By Joel Friedlander
Continuing the discussion from our February 2015 newsletter on the importance of the outward appearance of a book, here is a deeper look into fonts and typography. Great information whether you are self-publishing or discussing design elements with your publisher.
The design of your book has a critical part to play in how readable it is. Whether you’re designing the book yourself, or hiring a professional book designer, it pays to understand the basic building blocks that books are made of. Type fonts and they way they are arranged on the page—typography.
After deciding on the size of your book, the next big design decision is picking a type font for the body of your book. Although many classic book typefaces look similar they can have a sizable affect on the overall look and readability of the page.
Here are some articles that will give you a little background in book typography:
There are thousands of type faces available for digital typography, most of which are available for download at various type foundries on the web. But very few of these fonts are used for books.
Classic Book Typefaces
Most of the typefaces we use for books are classic typefaces, either old style or transitional designs. The designs of these typefaces trace their roots to the very infancy of printing, in the years when printing with type first spread from Germany throughout Europe.
It was in Italy that the earliest type designers and book printers created many of the letterforms that influence us today. You could say that our culture has grown up, grown literate, and grown learned through the agency of these typefaces, and I think that’s one of the reasons they have such a firm place in our cultural history.
Here’s an article I wrote for Self-Publishing Review that will give you some idea of the kind of history embedded in our typefaces:
Typography on the Book Page
When you start designing and laying out your pages in whatever program you’re using, you want your book to look professional. You can do this by conforming to standard conventions and making good choices.
Here are some articles that deal with the makeup of book pages:
Elements of the Book Page
5 Layout Mistakes that Make You Look Unprofessional
The Title Page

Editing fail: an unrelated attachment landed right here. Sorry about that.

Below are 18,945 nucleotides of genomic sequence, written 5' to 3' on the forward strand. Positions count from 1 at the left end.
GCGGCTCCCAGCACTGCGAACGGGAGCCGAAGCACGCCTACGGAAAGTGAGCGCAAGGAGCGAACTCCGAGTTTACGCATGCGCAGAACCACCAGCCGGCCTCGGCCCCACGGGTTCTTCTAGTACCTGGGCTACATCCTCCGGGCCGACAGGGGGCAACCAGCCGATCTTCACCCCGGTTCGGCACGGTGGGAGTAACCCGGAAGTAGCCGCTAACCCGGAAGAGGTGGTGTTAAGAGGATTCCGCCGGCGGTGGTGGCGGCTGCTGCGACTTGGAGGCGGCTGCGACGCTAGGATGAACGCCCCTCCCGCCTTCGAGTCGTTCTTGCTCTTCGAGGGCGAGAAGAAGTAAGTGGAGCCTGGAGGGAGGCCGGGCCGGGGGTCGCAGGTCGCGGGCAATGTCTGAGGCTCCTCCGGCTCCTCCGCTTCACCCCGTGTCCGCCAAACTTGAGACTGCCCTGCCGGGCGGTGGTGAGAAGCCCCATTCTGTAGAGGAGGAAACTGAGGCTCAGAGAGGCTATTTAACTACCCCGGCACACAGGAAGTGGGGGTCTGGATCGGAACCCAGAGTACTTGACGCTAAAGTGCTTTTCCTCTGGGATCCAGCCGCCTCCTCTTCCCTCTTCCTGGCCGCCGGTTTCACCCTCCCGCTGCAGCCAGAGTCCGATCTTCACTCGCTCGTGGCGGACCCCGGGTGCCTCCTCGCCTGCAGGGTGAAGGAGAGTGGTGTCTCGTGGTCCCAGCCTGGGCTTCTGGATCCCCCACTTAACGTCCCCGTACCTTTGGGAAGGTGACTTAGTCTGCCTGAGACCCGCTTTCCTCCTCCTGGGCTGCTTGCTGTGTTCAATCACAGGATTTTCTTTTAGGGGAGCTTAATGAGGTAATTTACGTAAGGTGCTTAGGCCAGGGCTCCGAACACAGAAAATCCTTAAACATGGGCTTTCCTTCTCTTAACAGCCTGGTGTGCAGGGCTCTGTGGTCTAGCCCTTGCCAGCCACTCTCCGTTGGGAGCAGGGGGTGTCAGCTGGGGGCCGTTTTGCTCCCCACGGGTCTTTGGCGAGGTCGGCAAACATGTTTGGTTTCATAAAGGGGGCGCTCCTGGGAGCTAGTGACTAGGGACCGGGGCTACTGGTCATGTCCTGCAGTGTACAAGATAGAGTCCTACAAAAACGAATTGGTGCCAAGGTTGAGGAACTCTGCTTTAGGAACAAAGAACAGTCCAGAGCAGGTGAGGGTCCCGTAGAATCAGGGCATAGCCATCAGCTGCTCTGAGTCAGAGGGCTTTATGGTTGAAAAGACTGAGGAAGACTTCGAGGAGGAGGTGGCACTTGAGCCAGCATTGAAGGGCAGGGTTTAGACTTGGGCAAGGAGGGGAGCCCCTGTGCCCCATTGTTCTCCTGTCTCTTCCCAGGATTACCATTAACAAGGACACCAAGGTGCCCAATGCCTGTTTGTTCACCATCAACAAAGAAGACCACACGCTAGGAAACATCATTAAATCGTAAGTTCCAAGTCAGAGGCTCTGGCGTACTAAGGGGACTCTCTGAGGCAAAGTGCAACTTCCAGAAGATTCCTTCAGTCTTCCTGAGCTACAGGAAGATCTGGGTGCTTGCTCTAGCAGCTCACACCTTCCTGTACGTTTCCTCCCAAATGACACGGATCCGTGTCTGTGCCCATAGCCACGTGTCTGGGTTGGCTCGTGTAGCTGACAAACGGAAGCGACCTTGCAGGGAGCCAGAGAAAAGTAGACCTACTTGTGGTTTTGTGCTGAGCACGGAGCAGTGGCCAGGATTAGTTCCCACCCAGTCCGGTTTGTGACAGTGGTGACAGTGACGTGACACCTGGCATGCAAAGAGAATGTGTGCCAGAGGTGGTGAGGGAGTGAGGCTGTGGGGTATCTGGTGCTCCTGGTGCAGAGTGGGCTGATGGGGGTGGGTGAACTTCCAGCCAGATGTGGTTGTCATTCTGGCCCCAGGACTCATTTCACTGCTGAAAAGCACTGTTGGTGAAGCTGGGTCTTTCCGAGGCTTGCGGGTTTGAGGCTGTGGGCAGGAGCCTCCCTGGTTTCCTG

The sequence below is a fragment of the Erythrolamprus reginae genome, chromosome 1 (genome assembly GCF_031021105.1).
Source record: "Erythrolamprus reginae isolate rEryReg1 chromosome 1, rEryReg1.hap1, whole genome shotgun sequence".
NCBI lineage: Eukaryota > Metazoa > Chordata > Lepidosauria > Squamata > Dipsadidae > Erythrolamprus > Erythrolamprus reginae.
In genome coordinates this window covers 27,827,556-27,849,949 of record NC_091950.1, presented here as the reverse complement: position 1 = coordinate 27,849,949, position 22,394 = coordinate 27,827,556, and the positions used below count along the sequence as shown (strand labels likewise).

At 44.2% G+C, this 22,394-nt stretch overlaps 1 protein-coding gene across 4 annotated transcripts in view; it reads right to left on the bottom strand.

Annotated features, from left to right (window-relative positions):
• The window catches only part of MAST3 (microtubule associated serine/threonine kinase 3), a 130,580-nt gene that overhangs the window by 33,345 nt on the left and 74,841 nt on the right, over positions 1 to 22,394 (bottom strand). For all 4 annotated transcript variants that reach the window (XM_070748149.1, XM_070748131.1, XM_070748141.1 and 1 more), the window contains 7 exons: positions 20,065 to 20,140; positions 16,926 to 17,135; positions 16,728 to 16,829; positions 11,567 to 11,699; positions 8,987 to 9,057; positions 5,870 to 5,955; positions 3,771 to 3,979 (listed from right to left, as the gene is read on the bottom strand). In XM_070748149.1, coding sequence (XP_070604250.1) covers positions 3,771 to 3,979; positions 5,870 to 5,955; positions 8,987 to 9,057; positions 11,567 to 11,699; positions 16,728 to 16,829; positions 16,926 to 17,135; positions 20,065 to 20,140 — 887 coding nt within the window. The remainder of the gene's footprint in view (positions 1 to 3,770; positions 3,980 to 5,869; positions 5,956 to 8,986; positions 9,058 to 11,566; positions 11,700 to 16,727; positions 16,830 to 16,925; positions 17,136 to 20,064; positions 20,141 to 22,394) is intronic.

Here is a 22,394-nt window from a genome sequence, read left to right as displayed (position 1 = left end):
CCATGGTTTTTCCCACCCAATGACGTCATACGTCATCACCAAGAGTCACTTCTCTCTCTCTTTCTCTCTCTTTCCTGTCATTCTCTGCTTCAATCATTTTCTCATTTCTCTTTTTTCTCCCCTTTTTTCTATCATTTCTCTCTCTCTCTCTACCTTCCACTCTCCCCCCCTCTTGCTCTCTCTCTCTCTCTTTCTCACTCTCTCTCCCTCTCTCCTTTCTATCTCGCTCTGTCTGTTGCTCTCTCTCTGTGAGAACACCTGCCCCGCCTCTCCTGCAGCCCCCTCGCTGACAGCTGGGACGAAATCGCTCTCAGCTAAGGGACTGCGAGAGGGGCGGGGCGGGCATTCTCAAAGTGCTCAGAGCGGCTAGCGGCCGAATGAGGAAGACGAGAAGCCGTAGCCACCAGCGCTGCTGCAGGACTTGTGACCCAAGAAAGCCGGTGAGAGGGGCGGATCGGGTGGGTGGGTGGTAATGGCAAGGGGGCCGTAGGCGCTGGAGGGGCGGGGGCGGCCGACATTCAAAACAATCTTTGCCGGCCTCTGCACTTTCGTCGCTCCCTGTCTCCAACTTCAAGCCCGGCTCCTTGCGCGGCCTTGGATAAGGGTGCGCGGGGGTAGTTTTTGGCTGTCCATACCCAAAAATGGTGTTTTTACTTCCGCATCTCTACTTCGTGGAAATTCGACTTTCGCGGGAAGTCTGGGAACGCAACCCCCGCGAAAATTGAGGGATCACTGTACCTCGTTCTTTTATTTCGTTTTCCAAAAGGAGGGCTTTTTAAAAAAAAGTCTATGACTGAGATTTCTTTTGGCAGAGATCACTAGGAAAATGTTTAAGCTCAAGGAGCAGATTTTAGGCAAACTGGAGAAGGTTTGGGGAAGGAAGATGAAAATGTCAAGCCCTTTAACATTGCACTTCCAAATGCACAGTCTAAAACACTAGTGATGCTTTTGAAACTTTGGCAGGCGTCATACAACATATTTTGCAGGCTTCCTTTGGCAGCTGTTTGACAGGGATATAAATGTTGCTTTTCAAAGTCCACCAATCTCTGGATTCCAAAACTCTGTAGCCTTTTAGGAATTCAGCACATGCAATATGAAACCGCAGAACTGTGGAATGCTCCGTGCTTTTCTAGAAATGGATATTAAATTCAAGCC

The Poetry of the Typography of Poetry
Book Page Layout for a Long Narrative
The Typographer’s Curse: Automatic Leading
The Coming of the EBooks
Behind the self-effacing practice of book design lies the history of the printed book, and all the marvelous innovators and printers who came before us. While we don’t yet know how far books will travel away from the classical models that have ruled book design for centuries, we can be sure that digitization and the evolution of ebooks will change typography forever.
Now we’re just seeing the beginnings of what will eventually become a robust capacity for typographic design. Caution though, it may be a bit rocky getting there:
Your book is taking shape now, starting to look like the book it will become. Tasteful and readable typography will do its part to help make your book stand out from the crowd. As your book moves closer to completion, you’ll move on to our next topic, Making Print Choices. Onward.
Joel Friedlander (@JFBookman) is an award-winning book designer, a blogger, the author of A Self-Publisher’s Companion: Expert Advice for Authors Who Want to Publish and the recently published The Self-Publisher's Ultimate Resource Guide. He’s been launching the careers of self-publishers since 1994 and writes TheBookDesigner.com, a popular blog on book design, book marketing and the future of the book. Joel is also the founder of the online training course, The Self-Publishing Roadmap and provides pre-designed book templates and other tools for authors at BookDesignTemplates.